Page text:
If at all possible, keep your dignity and the ability to say honestly at your next interview that you resigned (better on your CV than being sacked, even before end of contract), and quit. Part time and well paid could be hard, but there are tons of seasonal jobs in shops, or touristy places, babysitting, or people will pay well and in cash for pre Christmas cleaning or ironing. What skills do you have? Depending on your skills, are you with agencies? On LinkedIn? Emailing old friends in the industry?

If you desperately need the money and can't find alternatives, the sacking process can be a bit drawn out and get you some time, as they have to go through a due process about first and second warnings etc, but it is bad for anyone's mental health, and sounds like you're already miserable. What is your notice period? Even a month would get you through into january, then from later next month jobs will start coming up.

Good luck, just make sure that your behaviour stays squeaky clean and that you are documenting everything and spend every spare minute hunting for a better opportunity...

Ylvamoon Mon 11-Dec-17 22:47:44

I agree, go before the push. Also, there are some ways to cover gaps in your CV ... like taking time out for DC, looking for something closer to home, helping out somewhere, big holiday, time for renovating a house.... I'm not suggesting to lie, but think how you can use the time between jobs and make it look reasonable.
I have a 2year gap in my CV that reads something like: took time out to be with my DC and part time computer course. (Computer Course took 18 months & youngest was at school after 12... So I combined the two & employers seem to accept it.)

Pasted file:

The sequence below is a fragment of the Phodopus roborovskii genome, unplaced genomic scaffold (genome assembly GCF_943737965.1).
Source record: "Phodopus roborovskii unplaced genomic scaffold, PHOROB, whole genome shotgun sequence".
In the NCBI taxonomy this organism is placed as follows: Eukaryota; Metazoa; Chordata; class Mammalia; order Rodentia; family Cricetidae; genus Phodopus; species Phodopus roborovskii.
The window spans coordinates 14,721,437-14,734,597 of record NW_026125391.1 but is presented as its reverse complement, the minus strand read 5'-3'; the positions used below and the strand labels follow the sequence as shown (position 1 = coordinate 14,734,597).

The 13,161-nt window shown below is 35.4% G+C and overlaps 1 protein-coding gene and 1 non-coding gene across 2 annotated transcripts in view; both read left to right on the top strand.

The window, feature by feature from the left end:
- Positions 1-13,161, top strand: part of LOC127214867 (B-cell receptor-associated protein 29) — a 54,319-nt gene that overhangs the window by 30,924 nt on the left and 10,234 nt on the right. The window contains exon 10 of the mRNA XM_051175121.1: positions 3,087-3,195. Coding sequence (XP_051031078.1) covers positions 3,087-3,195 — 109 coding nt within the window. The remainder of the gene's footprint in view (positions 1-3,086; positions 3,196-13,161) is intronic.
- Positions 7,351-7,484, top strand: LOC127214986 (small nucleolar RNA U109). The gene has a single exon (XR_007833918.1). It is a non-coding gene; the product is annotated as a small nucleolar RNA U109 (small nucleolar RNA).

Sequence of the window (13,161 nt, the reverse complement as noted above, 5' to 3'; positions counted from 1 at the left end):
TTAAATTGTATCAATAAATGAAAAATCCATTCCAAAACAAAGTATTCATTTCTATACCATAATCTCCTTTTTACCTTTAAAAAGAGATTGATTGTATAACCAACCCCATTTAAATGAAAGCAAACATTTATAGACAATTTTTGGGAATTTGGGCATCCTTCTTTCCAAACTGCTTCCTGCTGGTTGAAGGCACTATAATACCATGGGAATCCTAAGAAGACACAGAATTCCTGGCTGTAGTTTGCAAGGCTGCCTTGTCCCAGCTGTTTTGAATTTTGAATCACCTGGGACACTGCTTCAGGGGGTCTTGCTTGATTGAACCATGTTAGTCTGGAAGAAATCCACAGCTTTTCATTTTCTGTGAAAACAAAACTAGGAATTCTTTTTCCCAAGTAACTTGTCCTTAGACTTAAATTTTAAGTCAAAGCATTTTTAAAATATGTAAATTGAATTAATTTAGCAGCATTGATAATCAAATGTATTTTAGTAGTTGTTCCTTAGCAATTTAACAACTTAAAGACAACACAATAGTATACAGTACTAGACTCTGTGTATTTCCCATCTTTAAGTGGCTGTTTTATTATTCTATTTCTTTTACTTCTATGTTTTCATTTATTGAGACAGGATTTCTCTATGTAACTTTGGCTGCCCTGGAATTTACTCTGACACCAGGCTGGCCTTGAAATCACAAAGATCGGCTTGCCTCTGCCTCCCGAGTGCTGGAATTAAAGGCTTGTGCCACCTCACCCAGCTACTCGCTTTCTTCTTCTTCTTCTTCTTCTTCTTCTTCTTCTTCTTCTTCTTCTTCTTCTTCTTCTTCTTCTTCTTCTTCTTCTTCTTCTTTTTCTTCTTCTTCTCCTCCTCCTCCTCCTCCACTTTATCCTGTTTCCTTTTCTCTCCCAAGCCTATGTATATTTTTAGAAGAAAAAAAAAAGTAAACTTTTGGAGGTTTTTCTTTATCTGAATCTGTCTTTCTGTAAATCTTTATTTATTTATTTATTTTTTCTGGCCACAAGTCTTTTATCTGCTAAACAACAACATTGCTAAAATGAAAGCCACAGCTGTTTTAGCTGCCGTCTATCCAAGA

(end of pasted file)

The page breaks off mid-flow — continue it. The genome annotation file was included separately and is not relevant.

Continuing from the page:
Devilishpyjamas Mon 11-Dec-17 23:30:32

Before you do anything check the revision history of the documents you have been accused of getting wrong. Make a copy (screenshot? Phone photo? Something where you won’t get bollocked). Just to protect yourself.

ReallyJustBloodyDidThat Tue 12-Dec-17 02:39:13

Thanks all. I think any work I do, I'll save a copy on my hard drive at the same time, so I can prove later that I did indeed do the work correctly. I do not make the type of mistakes they are accusing me of - I take too much pride in my work.

I did read somewhere that employers aren't supposed to give bad references.

OP’s posts: |
Haggisfish Tue 12-Dec-17 02:57:11

If you leave, you can’t sign on.

flowery Tue 12-Dec-17 07:16:43

”I did read somewhere that employers aren't supposed to give bad references.”

That’s a myth I’m afraid. A reference must be factual, and not give a misleading overall impression, but that doesn’t mean they can’t say anything negative.

However many employers stick to only giving very basic dates/details of employment these days.

I see from your other thread that you’ve only been there less than 4 months. Is there any chance of framing this as a temporary position?

daisychain01 Tue 12-Dec-17 07:26:04

I did read somewhere that employers aren't supposed to give bad references

They can give a "bad" reference ie negatives if they can cover themselves that it is in good faith and factual in their opinion. Employers often avoid doing it though, to avert complications and stick to ascertainable fact.

You could put it to them that you can part company amicably by you resigning, serving your contractual notice period fully to enable them to recruit your replacement and in return they provide a factual reference with dates of employment and job title only on their letterhead, that you can take away on your last day.

If you have any accrued holiday, you can use to shorten your notice.

daisychain01 Tue 12-Dec-17 07:27:10

Xpost flowery smile

Bluntness100 Tue 12-Dec-17 07:29:11

Op, I mean this gently, but an employer sabotaging a basic admin document before distributing it is highly unlikely in this context, because they just don’t need to, it’s that simple, , there are much easier ways to terminate your employment with your short length of service.